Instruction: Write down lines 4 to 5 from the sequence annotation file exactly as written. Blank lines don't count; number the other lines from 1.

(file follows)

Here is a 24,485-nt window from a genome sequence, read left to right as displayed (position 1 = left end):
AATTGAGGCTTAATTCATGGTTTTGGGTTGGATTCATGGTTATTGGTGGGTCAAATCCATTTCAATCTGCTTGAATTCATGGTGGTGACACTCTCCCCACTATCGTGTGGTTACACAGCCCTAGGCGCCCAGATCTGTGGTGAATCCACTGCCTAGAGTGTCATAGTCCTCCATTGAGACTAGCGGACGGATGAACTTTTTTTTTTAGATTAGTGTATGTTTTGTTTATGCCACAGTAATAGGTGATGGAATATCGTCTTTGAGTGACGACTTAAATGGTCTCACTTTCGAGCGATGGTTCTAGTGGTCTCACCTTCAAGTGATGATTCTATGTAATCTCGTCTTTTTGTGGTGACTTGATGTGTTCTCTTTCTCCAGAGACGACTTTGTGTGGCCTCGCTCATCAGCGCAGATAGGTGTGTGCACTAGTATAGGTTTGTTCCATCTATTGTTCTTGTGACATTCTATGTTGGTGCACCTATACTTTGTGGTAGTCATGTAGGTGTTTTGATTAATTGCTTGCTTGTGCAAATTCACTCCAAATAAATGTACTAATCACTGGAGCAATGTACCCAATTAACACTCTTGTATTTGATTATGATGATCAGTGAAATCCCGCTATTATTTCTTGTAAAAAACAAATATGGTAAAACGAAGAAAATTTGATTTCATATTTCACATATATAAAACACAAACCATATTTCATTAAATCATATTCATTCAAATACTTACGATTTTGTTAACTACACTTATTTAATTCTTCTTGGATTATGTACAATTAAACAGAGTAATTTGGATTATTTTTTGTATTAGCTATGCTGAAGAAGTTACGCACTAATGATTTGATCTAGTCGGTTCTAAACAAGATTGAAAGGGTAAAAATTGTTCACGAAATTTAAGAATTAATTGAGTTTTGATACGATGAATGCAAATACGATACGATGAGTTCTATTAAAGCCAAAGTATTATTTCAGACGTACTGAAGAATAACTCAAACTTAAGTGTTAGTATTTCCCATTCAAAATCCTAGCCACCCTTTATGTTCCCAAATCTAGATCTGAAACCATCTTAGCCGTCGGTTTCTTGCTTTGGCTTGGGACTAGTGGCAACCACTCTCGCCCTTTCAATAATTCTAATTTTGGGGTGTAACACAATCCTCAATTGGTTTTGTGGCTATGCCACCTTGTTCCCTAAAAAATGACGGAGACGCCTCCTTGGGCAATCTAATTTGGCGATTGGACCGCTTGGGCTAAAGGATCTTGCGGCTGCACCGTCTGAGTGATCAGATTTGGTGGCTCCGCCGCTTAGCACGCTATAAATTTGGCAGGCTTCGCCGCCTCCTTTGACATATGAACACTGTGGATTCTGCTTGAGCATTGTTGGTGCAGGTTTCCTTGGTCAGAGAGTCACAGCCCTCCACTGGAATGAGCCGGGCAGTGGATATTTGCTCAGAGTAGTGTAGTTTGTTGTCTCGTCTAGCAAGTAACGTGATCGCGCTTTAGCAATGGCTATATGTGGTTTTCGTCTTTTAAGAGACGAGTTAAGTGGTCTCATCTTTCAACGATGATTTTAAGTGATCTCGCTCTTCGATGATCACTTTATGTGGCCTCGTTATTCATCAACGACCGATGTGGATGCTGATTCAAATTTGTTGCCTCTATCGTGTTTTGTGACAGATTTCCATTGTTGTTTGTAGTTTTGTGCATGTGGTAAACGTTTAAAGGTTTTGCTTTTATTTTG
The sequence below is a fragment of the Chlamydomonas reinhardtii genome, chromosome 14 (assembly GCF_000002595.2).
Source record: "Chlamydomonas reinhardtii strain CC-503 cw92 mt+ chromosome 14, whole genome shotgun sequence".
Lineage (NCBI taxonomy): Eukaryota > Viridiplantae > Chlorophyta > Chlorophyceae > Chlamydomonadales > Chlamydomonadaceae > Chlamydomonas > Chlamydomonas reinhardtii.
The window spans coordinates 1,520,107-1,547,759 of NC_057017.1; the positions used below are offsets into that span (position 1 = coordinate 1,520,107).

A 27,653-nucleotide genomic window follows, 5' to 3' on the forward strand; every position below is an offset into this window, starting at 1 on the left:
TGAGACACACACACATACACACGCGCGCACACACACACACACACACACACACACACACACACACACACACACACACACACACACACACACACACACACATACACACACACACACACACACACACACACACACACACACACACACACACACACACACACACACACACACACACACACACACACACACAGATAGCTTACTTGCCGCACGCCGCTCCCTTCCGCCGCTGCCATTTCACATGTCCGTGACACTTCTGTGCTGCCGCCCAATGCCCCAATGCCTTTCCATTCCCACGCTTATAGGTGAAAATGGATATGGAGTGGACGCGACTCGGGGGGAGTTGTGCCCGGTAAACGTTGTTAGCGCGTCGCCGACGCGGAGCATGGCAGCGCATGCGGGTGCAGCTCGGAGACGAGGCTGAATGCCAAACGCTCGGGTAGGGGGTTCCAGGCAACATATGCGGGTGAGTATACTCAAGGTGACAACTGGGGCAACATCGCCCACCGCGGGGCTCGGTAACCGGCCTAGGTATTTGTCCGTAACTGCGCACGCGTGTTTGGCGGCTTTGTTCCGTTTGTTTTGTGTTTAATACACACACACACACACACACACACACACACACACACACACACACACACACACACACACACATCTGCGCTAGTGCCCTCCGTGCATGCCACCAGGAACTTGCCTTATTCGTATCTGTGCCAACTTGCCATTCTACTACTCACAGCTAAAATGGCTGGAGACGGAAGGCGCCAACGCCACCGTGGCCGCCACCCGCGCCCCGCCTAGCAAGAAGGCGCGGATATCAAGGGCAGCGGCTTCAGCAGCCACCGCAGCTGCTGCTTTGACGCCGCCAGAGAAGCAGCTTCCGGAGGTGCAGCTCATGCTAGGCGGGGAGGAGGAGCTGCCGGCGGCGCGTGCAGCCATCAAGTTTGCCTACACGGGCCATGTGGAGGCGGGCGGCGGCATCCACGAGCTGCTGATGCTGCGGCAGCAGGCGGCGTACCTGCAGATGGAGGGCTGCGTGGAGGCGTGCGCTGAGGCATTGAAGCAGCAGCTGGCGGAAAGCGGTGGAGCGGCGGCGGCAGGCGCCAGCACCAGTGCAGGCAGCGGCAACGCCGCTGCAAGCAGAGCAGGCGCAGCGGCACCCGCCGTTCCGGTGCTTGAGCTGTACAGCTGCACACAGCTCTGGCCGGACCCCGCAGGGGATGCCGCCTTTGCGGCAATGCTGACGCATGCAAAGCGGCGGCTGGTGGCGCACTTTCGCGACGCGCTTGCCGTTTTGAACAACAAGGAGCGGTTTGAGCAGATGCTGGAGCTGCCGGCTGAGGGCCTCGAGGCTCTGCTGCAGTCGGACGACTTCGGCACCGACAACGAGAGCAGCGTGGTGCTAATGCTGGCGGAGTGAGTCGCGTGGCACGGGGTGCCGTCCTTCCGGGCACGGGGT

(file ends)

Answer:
Source record: "Chlamydomonas reinhardtii strain CC-503 cw92 mt+ chromosome 14, whole genome shotgun sequence".
Lineage (NCBI taxonomy): Eukaryota > Viridiplantae > Chlorophyta > Chlorophyceae > Chlamydomonadales > Chlamydomonadaceae > Chlamydomonas > Chlamydomonas reinhardtii.